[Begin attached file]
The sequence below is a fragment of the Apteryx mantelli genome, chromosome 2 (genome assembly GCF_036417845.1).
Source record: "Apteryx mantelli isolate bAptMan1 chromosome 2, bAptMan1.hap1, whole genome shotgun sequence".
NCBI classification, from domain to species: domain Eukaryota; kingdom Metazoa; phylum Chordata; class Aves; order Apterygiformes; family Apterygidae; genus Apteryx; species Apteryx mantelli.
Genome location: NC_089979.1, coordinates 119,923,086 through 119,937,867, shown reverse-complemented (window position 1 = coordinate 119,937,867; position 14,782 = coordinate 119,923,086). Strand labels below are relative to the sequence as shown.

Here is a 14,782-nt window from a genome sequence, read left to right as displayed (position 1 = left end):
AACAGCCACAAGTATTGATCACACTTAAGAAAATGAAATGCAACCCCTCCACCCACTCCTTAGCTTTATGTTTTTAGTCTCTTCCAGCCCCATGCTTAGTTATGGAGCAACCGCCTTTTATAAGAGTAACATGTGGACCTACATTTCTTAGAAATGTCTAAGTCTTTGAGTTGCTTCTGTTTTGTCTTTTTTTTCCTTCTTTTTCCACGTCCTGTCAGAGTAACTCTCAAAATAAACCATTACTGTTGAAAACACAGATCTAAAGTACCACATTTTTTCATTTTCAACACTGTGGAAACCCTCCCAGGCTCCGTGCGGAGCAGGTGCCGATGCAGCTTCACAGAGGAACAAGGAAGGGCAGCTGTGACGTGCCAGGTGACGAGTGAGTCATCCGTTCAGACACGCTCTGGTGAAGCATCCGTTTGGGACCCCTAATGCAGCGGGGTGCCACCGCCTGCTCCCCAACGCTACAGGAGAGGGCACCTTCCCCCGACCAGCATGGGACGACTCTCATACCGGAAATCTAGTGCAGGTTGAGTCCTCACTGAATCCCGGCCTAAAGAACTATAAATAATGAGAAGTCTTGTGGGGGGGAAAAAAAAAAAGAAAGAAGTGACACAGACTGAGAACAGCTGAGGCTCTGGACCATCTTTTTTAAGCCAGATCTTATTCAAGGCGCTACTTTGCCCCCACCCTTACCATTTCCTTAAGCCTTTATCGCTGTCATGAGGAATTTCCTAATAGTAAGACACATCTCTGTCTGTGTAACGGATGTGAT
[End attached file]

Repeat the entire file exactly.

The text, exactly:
The sequence below is a fragment of the Apteryx mantelli genome, chromosome 2 (genome assembly GCF_036417845.1).
Source record: "Apteryx mantelli isolate bAptMan1 chromosome 2, bAptMan1.hap1, whole genome shotgun sequence".
NCBI classification, from domain to species: domain Eukaryota; kingdom Metazoa; phylum Chordata; class Aves; order Apterygiformes; family Apterygidae; genus Apteryx; species Apteryx mantelli.
Genome location: NC_089979.1, coordinates 119,923,086 through 119,937,867, shown reverse-complemented (window position 1 = coordinate 119,937,867; position 14,782 = coordinate 119,923,086). Strand labels below are relative to the sequence as shown.

Here is a 14,782-nt window from a genome sequence, read left to right as displayed (position 1 = left end):
AACAGCCACAAGTATTGATCACACTTAAGAAAATGAAATGCAACCCCTCCACCCACTCCTTAGCTTTATGTTTTTAGTCTCTTCCAGCCCCATGCTTAGTTATGGAGCAACCGCCTTTTATAAGAGTAACATGTGGACCTACATTTCTTAGAAATGTCTAAGTCTTTGAGTTGCTTCTGTTTTGTCTTTTTTTTCCTTCTTTTTCCACGTCCTGTCAGAGTAACTCTCAAAATAAACCATTACTGTTGAAAACACAGATCTAAAGTACCACATTTTTTCATTTTCAACACTGTGGAAACCCTCCCAGGCTCCGTGCGGAGCAGGTGCCGATGCAGCTTCACAGAGGAACAAGGAAGGGCAGCTGTGACGTGCCAGGTGACGAGTGAGTCATCCGTTCAGACACGCTCTGGTGAAGCATCCGTTTGGGACCCCTAATGCAGCGGGGTGCCACCGCCTGCTCCCCAACGCTACAGGAGAGGGCACCTTCCCCCGACCAGCATGGGACGACTCTCATACCGGAAATCTAGTGCAGGTTGAGTCCTCACTGAATCCCGGCCTAAAGAACTATAAATAATGAGAAGTCTTGTGGGGGGGAAAAAAAAAAAGAAAGAAGTGACACAGACTGAGAACAGCTGAGGCTCTGGACCATCTTTTTTAAGCCAGATCTTATTCAAGGCGCTACTTTGCCCCCACCCTTACCATTTCCTTAAGCCTTTATCGCTGTCATGAGGAATTTCCTAATAGTAAGACACATCTCTGTCTGTGTAACGGATGTGAT